|Chiara Ferragni in front of a sea of photographers via Style Shouts|
Is Vogue out of touch when it comes to their views on bloggers?
On Tuesday morning, my Instagram and Twitter feeds were blowing up with angry posts, and it wasn't because of the Presidential Debate. The culprit was Vogue, who posted a recap of Milan Fashion Week that included a pretty harsh discussion about the role of bloggers at fashion shows.
Complaints of preening bloggers in sponsored designer clothes, constantly snapchatting and Social Media-ing throughout Fashion Month are nothing new—in fact, I thought the fashion world had kind of accepted and even warmed to the inevitability of bloggers at Fashion Week, but it seems I am mistaken. In the article, Vogue editors sat down to discuss the best collections from Milan, but it quickly turned into a bashing of bloggers. Vogue.com Chief Critic Sarah Mower called women "pathetic" for wanting to be photographed by street style photographers, while Creative Digital Director Sally Singer said rather bluntly to any bloggers reading: "You are heralding the death of style". Sure, there are some valid concerns with the increased commercialization of blogging (and therefore the demise of creative personal style) but I'd look to Kylie Jenner's homogenization of fashion or the persistence of Lululemon-as-everyday-wear as murderers of style before I would ever blame fashion bloggers.
The main complaint amongst traditional fashion week attendees in regards to bloggers is that they don't understand why fashion bloggers attend runway shows. They aren't buyers or editors, so why do they need to see collections ahead of time? In addition to publicity, most fashion bloggers act as editors and critics themselves, which is something I feel traditional fashion media has been slow to recognize. To me, the best blogs are the ones that share their personal voice and style while also commenting on larger ideas about fashion and culture. Bloggers post runway recaps and reviews just like Vogue does. So what if they share what they wore to the show, too?
|Leandra Medine, Chiara Ferragni, Nicole Warne, and Gala Gonzalez sitting front row at Delpozo via Harper's Bazaar|
Editors see themselves as the intellectuals, the cultured few who dictate style to the masses. They don't like that bloggers are taking that power away from them (especially since bloggers tend to feature more accessible brands and styles than Vogue, who's budget outfit feature considers a $500 dress a steal) and so they attack them, saying that bloggers are vapid and self-obsessed.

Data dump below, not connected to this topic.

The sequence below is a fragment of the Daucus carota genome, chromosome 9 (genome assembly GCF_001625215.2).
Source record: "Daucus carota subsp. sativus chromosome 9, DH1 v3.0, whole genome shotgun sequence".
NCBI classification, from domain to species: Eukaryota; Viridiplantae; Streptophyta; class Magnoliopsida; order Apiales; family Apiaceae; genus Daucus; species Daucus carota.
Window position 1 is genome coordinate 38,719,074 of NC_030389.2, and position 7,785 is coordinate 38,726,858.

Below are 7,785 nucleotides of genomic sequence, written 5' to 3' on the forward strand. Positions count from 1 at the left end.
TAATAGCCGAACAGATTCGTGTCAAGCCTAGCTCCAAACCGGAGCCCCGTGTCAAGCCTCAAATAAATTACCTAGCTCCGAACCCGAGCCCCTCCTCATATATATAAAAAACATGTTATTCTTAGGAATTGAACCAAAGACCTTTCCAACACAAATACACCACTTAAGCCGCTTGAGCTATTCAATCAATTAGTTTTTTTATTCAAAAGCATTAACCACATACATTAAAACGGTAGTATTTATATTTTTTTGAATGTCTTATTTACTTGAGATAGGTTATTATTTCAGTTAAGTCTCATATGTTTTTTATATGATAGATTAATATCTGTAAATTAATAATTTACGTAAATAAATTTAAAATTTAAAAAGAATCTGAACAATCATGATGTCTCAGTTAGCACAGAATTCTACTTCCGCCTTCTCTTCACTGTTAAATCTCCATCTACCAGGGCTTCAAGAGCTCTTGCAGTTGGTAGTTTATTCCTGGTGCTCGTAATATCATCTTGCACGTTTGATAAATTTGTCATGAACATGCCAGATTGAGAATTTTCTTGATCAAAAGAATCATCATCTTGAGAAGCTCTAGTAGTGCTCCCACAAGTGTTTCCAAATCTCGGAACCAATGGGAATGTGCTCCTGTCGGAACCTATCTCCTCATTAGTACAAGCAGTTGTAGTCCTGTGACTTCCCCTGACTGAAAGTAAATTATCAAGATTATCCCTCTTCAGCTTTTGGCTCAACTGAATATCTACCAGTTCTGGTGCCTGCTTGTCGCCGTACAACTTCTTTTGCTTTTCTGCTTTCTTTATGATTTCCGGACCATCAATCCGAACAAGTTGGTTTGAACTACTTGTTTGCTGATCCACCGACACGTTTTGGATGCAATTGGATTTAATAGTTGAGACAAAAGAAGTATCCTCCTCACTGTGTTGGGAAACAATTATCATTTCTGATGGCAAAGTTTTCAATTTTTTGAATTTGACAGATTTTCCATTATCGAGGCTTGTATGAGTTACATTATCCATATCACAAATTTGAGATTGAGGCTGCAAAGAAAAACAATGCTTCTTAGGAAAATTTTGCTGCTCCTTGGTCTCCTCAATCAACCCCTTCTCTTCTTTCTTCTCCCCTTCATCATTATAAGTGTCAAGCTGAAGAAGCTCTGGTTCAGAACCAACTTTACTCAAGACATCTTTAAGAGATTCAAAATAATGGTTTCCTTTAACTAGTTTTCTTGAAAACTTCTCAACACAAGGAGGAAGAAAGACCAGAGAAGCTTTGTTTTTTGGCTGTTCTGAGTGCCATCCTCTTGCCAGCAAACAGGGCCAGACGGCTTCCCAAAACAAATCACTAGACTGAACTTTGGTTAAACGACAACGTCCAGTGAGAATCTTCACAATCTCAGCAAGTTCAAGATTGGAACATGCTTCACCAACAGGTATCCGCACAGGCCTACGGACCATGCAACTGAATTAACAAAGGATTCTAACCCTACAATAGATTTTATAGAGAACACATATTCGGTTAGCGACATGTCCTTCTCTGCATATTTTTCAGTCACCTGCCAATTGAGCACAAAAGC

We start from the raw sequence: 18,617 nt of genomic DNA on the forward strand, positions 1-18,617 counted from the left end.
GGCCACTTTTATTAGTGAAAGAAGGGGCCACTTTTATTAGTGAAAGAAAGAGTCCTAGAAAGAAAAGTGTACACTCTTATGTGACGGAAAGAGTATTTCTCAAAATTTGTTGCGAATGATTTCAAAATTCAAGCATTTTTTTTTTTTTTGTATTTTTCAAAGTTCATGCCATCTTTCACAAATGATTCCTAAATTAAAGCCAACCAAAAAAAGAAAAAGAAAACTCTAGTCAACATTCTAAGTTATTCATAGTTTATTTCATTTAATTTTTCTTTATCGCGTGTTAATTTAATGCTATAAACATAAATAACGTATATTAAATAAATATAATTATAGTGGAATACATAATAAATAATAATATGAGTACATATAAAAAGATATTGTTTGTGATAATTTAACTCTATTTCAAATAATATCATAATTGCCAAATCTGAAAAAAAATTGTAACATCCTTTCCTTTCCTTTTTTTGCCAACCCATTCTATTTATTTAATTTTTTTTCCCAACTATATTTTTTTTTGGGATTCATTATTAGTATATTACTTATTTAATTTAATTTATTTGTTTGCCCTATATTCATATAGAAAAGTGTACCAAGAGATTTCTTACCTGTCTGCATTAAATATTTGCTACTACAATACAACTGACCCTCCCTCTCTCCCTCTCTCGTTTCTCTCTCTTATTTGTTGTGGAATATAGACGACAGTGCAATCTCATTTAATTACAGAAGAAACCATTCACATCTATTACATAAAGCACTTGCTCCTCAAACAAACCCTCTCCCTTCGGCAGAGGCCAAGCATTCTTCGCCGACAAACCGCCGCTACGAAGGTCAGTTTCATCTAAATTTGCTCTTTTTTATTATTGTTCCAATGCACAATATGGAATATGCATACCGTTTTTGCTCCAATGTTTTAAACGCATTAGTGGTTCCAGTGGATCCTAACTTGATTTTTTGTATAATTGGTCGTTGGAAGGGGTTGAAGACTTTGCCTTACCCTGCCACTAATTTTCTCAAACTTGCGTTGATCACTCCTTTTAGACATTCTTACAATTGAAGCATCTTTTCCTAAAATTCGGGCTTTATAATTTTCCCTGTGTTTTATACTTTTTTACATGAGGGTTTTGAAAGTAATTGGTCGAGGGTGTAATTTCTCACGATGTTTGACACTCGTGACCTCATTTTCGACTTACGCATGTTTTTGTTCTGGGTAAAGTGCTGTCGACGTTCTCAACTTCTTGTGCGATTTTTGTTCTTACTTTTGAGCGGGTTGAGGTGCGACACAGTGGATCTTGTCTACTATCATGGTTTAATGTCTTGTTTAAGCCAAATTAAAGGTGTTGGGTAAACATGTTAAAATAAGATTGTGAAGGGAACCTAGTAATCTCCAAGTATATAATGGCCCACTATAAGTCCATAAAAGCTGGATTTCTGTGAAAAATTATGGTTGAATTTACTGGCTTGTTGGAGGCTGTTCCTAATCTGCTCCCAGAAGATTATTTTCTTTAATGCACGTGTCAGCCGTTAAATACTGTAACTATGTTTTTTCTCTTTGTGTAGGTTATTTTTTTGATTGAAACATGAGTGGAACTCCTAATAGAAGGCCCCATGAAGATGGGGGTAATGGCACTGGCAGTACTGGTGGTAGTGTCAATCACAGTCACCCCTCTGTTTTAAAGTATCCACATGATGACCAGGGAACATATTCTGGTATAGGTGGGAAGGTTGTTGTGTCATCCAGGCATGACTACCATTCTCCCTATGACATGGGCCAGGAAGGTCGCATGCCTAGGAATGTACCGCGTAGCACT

The worst part is the quip that makes these women sound like grumpy baby boomers rather than reasonably in-touch fashion editors, where Fashion News Editor Alessandra Codinha said that it was embarrassing to see bloggers wearing loud clothing and using their phones nonstop "when you consider what else is going on in the world". She then snarkily asks if bloggers have registered to vote or know that the debate is happening. Commence eye roll.
|News flash: everyone uses phones during runway shows via Harper's Bazaar|
Also, Vogue editors criticizing bloggers for being "bought" is kind of pot/kettle, as I don't think it's a coincidence that the number of featured clothing items from a particular designer directly correlate to the number of ad pages they purchase. For that matter, critiquing the blogger obsession with social media while awarding Kendall Jenner the September issue cover in part because of her social media power is a bit hypocritical, too, don't you think? Vogue and fashion bloggers are doing the same exact things, placing value in social followers and advertisement opportunities, so don't get it twisted, editors. It's the change that bothers you, and the realization that these bloggers threaten the relevance of fashion magazines. But the times are changing, and instead of complaining about it, you might want to adapt, lest the trendsetting train leave the station without you.
|Susie Lau at Milan Fashion Week via Vogue|
Final Notes: I read runway critiques and editorial content religiously. I have dreamt of writing for a fashion magazine for my entire life, and it's the reason why I started this blog. But times are changing, and I hope Vogue and other traditional fashion media recognizes this before it's too late, because I see the value of both magazines and bloggers. What it comes down to is this: constructive criticism and think pieces on the state of the industry are always welcome, but let's not put down fellow women and question their intelligence or sincerity because they want to be part of this tiny, exclusive world too. Democratization of fashion is not a bad thing, and it isn't something these editors should be scared of.